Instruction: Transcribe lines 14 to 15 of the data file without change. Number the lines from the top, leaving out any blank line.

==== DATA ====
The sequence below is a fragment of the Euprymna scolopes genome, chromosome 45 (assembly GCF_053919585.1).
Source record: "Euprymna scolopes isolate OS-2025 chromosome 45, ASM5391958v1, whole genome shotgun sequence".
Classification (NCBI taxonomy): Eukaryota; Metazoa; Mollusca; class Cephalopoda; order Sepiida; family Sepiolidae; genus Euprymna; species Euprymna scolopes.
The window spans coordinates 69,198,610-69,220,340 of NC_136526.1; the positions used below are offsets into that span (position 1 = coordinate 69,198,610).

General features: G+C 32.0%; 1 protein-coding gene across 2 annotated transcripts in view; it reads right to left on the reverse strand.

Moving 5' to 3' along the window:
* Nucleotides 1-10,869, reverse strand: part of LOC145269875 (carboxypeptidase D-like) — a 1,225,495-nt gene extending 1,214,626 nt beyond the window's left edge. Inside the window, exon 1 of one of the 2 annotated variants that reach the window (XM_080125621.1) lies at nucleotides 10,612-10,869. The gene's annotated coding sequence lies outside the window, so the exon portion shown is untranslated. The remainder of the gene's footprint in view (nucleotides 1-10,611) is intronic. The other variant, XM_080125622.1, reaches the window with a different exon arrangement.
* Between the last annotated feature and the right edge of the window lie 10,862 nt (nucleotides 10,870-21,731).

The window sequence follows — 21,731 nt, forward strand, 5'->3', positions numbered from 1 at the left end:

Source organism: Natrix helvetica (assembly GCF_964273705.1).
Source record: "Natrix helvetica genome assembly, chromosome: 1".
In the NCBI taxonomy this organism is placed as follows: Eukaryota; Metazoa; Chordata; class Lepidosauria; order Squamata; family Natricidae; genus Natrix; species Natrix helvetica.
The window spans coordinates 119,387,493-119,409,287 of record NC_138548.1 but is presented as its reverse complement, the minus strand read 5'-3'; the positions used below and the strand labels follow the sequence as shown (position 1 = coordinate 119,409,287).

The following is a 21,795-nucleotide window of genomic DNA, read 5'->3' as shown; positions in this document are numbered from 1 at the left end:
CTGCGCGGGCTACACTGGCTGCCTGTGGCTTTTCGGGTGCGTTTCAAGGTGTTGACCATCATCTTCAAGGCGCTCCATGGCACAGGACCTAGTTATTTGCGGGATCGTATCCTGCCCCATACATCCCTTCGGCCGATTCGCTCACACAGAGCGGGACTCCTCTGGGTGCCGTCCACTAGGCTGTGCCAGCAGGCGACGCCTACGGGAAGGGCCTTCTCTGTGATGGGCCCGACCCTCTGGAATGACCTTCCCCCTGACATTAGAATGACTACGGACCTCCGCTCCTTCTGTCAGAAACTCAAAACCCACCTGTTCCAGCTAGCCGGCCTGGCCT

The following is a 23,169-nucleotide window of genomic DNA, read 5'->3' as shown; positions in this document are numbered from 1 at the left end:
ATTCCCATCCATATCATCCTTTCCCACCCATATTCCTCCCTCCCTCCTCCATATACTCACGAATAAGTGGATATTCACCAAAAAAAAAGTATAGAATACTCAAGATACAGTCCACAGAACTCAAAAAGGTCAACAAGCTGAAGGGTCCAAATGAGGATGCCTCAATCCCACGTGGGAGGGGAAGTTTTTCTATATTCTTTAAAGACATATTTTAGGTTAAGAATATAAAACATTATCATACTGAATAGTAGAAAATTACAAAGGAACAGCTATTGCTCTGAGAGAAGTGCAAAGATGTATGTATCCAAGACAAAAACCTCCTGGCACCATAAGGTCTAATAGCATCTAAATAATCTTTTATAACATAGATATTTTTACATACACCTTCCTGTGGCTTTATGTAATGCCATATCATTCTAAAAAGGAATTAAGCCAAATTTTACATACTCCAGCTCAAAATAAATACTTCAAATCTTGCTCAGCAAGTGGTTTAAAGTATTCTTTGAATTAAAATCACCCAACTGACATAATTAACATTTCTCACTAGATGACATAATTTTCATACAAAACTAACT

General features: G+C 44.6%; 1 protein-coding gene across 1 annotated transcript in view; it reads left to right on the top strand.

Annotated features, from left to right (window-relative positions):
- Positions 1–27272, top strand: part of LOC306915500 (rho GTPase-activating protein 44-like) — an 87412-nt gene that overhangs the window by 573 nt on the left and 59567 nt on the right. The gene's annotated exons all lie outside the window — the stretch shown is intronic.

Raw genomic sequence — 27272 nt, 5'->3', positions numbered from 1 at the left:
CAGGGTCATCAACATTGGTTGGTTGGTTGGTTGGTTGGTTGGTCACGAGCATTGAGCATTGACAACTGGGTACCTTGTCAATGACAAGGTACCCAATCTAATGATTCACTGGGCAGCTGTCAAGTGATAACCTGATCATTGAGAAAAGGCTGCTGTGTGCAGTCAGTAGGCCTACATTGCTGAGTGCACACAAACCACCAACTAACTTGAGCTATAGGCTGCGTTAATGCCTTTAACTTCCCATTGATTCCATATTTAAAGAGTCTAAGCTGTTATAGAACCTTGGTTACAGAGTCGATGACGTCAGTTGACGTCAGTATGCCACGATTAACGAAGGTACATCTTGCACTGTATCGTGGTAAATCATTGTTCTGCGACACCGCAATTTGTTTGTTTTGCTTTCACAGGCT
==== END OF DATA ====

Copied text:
The following is a 21,795-nucleotide window of genomic DNA, read 5'->3' as shown; positions in this document are numbered from 1 at the left end:
CTGCGCGGGCTACACTGGCTGCCTGTGGCTTTTCGGGTGCGTTTCAAGGTGTTGACCATCATCTTCAAGGCGCTCCATGGCACAGGACCTAGTTATTTGCGGGATCGTATCCTGCCCCATACATCCCTTCGGCCGATTCGCTCACACAGAGCGGGACTCCTCTGGGTGCCGTCCACTAGGCTGTGCCAGCAGGCGACGCCTACGGGAAGGGCCTTCTCTGTGATGGGCCCGACCCTCTGGAATGACCTTCCCCCTGACATTAGAATGACTACGGACCTCCGCTCCTTCTGTCAGAAACTCAAAACCCACCTGTTCCAGCTAGCCGGCCTGGCCT